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Acres Added to Searles Prairie Natural Area

Arkansas Natural Heritage Commission - Friday, June 28, 2019

The Arkansas Natural Heritage Commission recently acquired a new addition of 2.5 acres that was adjacent to Searles Prairie Natural Area (NA) in Benton County. The now 12.5-acre Searles Prairie NA is a remnant of tallgrass prairie and became a natural area in 1988. It is one of the last remaining unplowed prairie remnants in the Arkansas Ozarks.

The land that makes up Searles Prairie NA is part of the Osage Prairie, a contiguous treeless grassland that once extended for approximately 12 miles from Vaughn north to Centerton, and east from Centerton to Rogers. According to the General Land Office (GLO) survey completed in the early 1800s, the Osage Prairie covered nearly 10,000 acres. Today, it is estimated that less than half of 1 percent remains.

“Surviving tallgrass prairies are remnants of rare and ancient ecosystems, thousands of years old,” ANHC Chief of Research, Theo Witsell says. “These scraps of old-growth grasslands are among the most historically rich natural communities in Arkansas, containing many rare species not found in any other habitat type. They are also among the most imperiled.”

The ANHC purchased the 2.5-acre addition for $275,000, which is 21 percent below the appraised value of $350,000. The majority of the funds to purchase the tract came from the Arkansas Natural and Cultural Resources Council Grant, the city of Rogers, the Walton Family Foundation, natural gas proceeds, and individual donors.

“This project, which worked with the community and donors, and leveraged available grant funds, is a perfect example of how cooperation can achieve benefits for all,” said Stacy Hurst, Department of Arkansas Heritage (DAH) director. “The community will benefit by this place being saved, and the ANHC’s conservation efforts will ensure that this beautiful remnant of authentic Arkansas is around for future generations.”

The 2.5-acre addition is listed as a natural and cultural site within the Northwest Arkansas Open Space Plan.

“We are excited to contribute to the Searles Prairie Project along with other public and private partners to take quick advantage of this fleeting opportunity,” John McCurdy, Community Development Coordinator, city of Rogers, said.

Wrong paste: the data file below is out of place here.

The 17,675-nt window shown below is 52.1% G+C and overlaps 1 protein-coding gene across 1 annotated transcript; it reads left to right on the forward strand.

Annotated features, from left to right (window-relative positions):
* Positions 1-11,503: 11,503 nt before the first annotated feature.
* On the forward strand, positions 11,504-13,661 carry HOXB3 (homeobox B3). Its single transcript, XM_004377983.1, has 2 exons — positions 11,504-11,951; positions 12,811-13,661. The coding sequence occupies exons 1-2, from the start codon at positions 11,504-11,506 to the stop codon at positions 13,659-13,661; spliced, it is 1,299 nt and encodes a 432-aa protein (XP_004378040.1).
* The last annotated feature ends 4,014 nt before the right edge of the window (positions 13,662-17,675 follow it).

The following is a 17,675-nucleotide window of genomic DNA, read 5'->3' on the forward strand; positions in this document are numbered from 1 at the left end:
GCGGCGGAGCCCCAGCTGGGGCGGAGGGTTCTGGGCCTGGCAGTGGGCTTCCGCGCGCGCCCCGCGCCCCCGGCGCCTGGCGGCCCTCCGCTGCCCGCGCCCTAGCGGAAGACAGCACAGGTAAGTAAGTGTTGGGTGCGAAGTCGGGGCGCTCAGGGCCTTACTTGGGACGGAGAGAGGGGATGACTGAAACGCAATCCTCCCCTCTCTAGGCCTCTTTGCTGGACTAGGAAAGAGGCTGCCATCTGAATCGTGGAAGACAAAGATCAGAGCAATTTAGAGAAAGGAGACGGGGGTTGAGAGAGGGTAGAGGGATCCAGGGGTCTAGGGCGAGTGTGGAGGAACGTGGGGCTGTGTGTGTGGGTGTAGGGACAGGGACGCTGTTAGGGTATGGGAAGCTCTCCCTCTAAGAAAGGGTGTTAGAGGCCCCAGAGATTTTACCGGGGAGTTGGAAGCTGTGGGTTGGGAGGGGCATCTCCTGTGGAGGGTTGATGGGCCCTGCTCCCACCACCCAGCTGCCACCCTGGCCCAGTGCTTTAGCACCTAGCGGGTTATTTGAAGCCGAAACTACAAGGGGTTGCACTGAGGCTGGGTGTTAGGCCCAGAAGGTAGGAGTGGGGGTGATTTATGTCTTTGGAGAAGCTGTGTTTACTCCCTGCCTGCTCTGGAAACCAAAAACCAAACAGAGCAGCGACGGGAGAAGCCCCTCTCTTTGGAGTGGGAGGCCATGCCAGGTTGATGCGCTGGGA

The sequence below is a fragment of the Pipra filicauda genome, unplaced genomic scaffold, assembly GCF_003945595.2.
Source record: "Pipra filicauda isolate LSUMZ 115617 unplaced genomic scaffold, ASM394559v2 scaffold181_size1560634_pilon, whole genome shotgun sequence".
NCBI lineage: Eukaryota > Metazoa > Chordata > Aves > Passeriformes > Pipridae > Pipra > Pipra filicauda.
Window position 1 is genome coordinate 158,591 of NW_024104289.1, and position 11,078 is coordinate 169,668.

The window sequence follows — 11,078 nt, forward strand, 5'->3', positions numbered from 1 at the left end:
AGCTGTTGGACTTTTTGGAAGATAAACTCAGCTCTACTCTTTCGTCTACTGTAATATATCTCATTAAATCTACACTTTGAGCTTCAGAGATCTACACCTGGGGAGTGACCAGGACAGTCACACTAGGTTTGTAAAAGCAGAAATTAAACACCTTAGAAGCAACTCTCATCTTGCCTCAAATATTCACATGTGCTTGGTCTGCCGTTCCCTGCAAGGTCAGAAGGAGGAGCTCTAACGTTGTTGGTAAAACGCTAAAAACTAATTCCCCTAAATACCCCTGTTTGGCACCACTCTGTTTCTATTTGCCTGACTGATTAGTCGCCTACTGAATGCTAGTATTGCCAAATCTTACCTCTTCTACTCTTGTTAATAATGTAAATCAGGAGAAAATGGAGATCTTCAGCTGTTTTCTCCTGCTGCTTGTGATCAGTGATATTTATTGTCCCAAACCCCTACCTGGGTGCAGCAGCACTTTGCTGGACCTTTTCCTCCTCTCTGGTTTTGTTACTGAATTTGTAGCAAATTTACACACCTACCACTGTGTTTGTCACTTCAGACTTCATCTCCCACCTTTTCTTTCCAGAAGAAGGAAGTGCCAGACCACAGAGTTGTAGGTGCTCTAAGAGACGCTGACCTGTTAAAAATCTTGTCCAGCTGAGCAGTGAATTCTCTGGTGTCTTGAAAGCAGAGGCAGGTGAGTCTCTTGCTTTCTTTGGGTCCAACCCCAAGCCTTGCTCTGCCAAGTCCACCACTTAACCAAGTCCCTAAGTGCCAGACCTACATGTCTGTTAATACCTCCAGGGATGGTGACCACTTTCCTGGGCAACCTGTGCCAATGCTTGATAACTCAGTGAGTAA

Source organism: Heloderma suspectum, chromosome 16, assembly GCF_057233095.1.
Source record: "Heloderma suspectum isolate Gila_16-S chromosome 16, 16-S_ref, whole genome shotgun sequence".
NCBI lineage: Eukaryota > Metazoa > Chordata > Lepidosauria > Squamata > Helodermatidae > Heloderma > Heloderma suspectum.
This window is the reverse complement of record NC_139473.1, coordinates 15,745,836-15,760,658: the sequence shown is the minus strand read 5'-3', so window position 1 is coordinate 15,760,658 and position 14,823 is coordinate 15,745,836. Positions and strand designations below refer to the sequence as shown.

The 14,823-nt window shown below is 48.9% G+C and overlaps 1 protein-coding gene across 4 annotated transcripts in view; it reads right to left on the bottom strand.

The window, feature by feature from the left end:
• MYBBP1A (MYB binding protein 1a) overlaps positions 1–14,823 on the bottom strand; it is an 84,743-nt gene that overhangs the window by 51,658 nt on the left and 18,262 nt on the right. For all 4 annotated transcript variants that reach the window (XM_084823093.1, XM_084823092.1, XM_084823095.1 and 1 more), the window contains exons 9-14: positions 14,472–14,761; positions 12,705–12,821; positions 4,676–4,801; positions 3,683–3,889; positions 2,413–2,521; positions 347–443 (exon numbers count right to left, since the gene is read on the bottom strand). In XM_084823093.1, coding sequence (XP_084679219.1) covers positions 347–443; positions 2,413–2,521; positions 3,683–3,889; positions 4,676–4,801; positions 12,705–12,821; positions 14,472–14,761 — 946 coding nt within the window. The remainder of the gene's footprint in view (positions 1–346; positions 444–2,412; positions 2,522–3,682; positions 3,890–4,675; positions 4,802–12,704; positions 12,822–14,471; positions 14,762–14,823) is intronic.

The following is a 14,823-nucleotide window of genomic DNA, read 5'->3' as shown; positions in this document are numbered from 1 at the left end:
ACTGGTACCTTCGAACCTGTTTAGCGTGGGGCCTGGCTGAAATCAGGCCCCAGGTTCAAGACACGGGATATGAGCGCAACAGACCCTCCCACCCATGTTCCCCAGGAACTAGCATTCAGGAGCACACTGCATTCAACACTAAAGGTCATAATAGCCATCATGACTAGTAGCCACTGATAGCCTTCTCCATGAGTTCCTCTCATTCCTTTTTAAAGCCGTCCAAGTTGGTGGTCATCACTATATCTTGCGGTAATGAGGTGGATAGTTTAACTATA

The 12.5-acre natural area supports at least 250 native plant species, including 10 species of state conservation concern. Two of those, brown bog sedge (Carex buxbaumii) and open-field sedge (Carex conoidea) are not known to occur anywhere else in the state.

Isaac and Anna Mae Searles purchased the land that became Searles Prairie NA in 1939, never once plowing it. Isaac grew up in the prairie region of western Missouri and Searles Prairie reminded him of his boyhood home. After Isaac’s death, Anna Mae donated a conservation easement to the ANHC so that the property would be protected from future development.

“When I was just big enough to play outside, Grandma and Grandad Searles would take us on walks in the prairie to see all the new plants or flowers they had discovered,” Diane Hoppe Puckett, granddaughter of Anna Mae and Isaac Searles said. “During those hot days of summer with my Grandma’s hat on my head and oversized boots on my feet, they brought us into contact with such beautiful treasures that only nature could show.”

Anna Mae requested that her prairie be used to educate young people about their natural and cultural heritage. Students from one of Arkansas’s AEGIS (Arkansas Enrichment for the Gifted in Summer) programs visited Searles and spent the evening with Anna Mae annually for 10 years. Students from Rogers High School conducted research projects at the site for several years, and most recently, students from Northwest Arkansas Community College (NWACC) have studied at the site and collected native seeds for use in a prairie restoration site at the college.

“When I was a nerdy ninth grader at a summer biology camp in Arkansas, I first fell in love with prairies. The teacher had taken me and my fellow campers to this special, postage stamp-size place and explained to us that this was virgin prairie, that it was different than all the agricultural fields and pasture lands that surrounded it, that it had been like this for thousands of years,” Clark S. Mitchell, BAND Foundation Secretary and former editor at Travel and Leisure magazine, said while talking about Searles Prairie NA. “I never forgot that experience and it made a huge impression on me that someone had had the foresight to set that little tract of land aside (and, of course, manage it for prairie) so that a kid like me could visit and imagine a landscape that once was.”

The Northwest Arkansas Master Naturalists (NWAMN) have adopted the natural area through the ANHC’s Adopt a Natural Area Program. Members of NWAMN have conducted volunteer clean-up events, provided stewardship work, and assisted with one-time projects and research. They are the ANHC’s local “boots on the ground” for Searles Prairie NA.

“Our goal is to train our team members to lead interpretive hikes on the site for learners of all ages. We look forward to expanding our trail into this new addition,” Terry Weidercraft, Northwest Arkansas Master Naturalists, said.


Top -- A field of prairie gayfeather (Liatris pycnostachya) at Searles Prairie Natural Area.

Bottom -- The late Anna Mae Searles (left) and Ellen Turner, Commissioner, ANHC and former AEGIS instructor (right) pictured at Searles Prairie Natural Area. Photo by Neil Compton.

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